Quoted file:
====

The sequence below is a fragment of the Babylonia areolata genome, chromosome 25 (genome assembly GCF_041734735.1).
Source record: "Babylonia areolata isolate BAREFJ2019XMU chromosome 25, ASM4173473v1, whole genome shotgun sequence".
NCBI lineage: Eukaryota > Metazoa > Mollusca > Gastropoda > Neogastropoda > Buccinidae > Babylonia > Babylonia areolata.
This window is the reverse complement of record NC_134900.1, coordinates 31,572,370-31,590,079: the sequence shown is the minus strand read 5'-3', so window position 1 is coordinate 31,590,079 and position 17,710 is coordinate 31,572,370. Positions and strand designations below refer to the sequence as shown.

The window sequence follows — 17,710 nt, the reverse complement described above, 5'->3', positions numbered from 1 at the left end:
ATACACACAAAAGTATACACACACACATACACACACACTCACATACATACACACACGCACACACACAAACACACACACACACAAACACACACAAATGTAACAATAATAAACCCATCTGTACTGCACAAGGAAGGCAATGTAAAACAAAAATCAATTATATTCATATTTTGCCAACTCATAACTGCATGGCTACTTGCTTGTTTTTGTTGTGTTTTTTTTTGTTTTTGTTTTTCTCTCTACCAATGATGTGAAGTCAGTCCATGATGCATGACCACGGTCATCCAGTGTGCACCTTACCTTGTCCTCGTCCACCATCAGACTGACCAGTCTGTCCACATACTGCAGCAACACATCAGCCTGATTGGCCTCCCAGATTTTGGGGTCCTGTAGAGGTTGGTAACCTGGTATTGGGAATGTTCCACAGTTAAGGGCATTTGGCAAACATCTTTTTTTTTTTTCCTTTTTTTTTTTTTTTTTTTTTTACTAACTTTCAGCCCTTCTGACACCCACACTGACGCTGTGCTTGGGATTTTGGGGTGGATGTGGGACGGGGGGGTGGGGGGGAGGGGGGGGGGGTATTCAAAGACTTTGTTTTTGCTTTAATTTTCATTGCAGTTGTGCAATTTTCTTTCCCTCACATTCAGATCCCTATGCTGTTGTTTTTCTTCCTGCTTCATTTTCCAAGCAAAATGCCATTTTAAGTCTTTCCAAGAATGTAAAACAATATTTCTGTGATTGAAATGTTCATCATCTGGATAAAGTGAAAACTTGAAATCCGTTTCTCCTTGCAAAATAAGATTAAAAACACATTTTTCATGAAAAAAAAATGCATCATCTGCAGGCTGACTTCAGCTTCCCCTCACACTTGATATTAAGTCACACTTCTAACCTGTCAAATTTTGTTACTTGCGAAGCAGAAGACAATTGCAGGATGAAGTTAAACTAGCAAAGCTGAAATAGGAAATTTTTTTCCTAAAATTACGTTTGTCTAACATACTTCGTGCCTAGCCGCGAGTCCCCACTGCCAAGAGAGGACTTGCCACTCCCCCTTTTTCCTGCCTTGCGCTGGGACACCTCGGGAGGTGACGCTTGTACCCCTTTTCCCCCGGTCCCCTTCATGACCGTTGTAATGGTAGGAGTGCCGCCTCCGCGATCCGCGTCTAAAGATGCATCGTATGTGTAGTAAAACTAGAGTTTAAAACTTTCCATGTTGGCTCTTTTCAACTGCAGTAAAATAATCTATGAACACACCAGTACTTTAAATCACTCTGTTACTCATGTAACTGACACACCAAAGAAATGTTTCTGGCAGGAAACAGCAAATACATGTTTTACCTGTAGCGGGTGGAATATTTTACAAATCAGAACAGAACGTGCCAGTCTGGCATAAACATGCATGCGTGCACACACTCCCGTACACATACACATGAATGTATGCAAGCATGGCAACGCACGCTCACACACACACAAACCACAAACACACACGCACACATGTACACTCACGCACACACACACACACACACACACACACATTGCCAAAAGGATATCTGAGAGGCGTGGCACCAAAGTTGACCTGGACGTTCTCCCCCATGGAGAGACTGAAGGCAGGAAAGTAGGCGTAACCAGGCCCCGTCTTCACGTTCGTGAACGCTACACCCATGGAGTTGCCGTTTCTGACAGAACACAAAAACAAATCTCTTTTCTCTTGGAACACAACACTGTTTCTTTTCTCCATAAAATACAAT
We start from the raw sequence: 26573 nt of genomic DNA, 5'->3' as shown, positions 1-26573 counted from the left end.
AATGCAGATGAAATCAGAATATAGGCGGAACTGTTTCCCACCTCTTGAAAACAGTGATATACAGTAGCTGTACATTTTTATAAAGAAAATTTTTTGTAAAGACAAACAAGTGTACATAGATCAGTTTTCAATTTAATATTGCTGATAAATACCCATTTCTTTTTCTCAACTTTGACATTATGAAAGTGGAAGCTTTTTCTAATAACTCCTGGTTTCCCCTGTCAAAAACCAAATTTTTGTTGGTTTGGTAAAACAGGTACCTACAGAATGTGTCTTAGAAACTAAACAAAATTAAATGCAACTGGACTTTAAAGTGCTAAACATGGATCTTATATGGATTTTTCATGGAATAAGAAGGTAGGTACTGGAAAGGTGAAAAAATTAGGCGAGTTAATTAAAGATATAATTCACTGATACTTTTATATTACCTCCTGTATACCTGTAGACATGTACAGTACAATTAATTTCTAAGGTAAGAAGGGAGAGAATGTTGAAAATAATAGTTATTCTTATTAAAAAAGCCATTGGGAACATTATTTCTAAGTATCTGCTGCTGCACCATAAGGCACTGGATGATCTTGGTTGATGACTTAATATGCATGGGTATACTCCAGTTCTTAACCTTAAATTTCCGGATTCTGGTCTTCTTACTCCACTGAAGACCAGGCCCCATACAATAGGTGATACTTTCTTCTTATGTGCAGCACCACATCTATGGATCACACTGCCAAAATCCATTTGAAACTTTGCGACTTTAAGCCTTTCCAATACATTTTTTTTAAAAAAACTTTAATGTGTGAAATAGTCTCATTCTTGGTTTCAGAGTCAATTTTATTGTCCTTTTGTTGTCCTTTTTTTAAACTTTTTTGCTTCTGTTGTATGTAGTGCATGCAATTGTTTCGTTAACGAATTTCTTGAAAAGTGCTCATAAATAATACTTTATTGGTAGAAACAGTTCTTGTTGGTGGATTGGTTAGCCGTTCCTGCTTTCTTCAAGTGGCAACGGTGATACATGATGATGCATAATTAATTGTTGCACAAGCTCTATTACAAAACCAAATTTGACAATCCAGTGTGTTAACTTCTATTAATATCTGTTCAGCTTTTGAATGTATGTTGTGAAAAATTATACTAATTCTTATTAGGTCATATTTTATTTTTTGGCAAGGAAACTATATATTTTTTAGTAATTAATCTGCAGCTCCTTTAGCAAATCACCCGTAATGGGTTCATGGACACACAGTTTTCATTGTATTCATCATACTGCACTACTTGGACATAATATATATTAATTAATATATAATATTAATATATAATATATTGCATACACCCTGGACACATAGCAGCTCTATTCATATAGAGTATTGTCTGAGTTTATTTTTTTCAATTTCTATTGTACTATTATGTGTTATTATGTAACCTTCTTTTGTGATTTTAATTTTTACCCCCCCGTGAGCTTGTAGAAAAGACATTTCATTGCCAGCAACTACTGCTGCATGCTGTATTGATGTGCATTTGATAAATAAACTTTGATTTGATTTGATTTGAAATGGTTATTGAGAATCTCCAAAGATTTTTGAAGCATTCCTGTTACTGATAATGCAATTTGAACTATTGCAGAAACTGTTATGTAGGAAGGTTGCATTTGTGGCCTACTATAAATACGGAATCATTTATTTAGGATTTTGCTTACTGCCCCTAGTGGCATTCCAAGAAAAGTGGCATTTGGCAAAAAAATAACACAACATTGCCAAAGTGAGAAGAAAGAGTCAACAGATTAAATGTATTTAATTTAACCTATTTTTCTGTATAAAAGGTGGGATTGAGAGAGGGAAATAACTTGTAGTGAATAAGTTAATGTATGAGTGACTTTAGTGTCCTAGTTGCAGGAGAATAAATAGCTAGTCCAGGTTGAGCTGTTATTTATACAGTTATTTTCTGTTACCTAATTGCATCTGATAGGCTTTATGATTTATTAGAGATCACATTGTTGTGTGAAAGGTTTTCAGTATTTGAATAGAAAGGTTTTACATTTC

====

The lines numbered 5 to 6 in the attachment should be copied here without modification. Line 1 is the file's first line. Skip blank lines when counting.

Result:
The window sequence follows — 17,710 nt, the reverse complement described above, 5'->3', positions numbered from 1 at the left end:
ATACACACAAAAGTATACACACACACATACACACACACTCACATACATACACACACGCACACACACAAACACACACACACACAAACACACACAAATGTAACAATAATAAACCCATCTGTACTGCACAAGGAAGGCAATGTAAAACAAAAATCAATTATATTCATATTTTGCCAACTCATAACTGCATGGCTACTTGCTTGTTTTTGTTGTGTTTTTTTTTGTTTTTGTTTTTCTCTCTACCAATGATGTGAAGTCAGTCCATGATGCATGACCACGGTCATCCAGTGTGCACCTTACCTTGTCCTCGTCCACCATCAGACTGACCAGTCTGTCCACATACTGCAGCAACACATCAGCCTGATTGGCCTCCCAGATTTTGGGGTCCTGTAGAGGTTGGTAACCTGGTATTGGGAATGTTCCACAGTTAAGGGCATTTGGCAAACATCTTTTTTTTTTTTCCTTTTTTTTTTTTTTTTTTTTTTACTAACTTTCAGCCCTTCTGACACCCACACTGACGCTGTGCTTGGGATTTTGGGGTGGATGTGGGACGGGGGGGTGGGGGGGAGGGGGGGGGGGTATTCAAAGACTTTGTTTTTGCTTTAATTTTCATTGCAGTTGTGCAATTTTCTTTCCCTCACATTCAGATCCCTATGCTGTTGTTTTTCTTCCTGCTTCATTTTCCAAGCAAAATGCCATTTTAAGTCTTTCCAAGAATGTAAAACAATATTTCTGTGATTGAAATGTTCATCATCTGGATAAAGTGAAAACTTGAAATCCGTTTCTCCTTGCAAAATAAGATTAAAAACACATTTTTCATGAAAAAAAAATGCATCATCTGCAGGCTGACTTCAGCTTCCCCTCACACTTGATATTAAGTCACACTTCTAACCTGTCAAATTTTGTTACTTGCGAAGCAGAAGACAATTGCAGGATGAAGTTAAACTAGCAAAGCTGAAATAGGAAATTTTTTTCCTAAAATTACGTTTGTCTAACATACTTCGTGCCTAGCCGCGAGTCCCCACTGCCAAGAGAGGACTTGCCACTCCCCCTTTTTCCTGCCTTGCGCTGGGACACCTCGGGAGGTGACGCTTGTACCCCTTTTCCCCCGGTCCCCTTCATGACCGTTGTAATGGTAGGAGTGCCGCCTCCGCGATCCGCGTCTAAAGATGCATCGTATGTGTAGTAAAACTAGAGTTTAAAACTTTCCATGTTGGCTCTTTTCAACTGCAGTAAAATAATCTATGAACACACCAGTACTTTAAATCACTCTGTTACTCATGTAACTGACACACCAAAGAAATGTTTCTGGCAGGAAACAGCAAATACATGTTTTACCTGTAGCGGGTGGAATATTTTACAAATCAGAACAGAACGTGCCAGTCTGGCATAAACATGCATGCGTGCACACACTCCCGTACACATACACATGAATGTATGCAAGCATGGCAACGCACGCTCACACACACACAAACCACAAACACACACGCACACATGTACACTCACGCACACACACACACACACACACACACACATTGCCAAAAGGATATCTGAGAGGCGTGGCACCAAAGTTGACCTGGACGTTCTCCCCCATGGAGAGACTGAAGGCAGGAAAGTAGGCGTAACCAGGCCCCGTCTTCACGTTCGTGAACGCTACACCCATGGAGTTGCCGTTTCTGACAGAACACAAAAACAAATCTCTTTTCTCTTGGAACACAACACTGTTTCTTTTCTCCATAAAATACAAT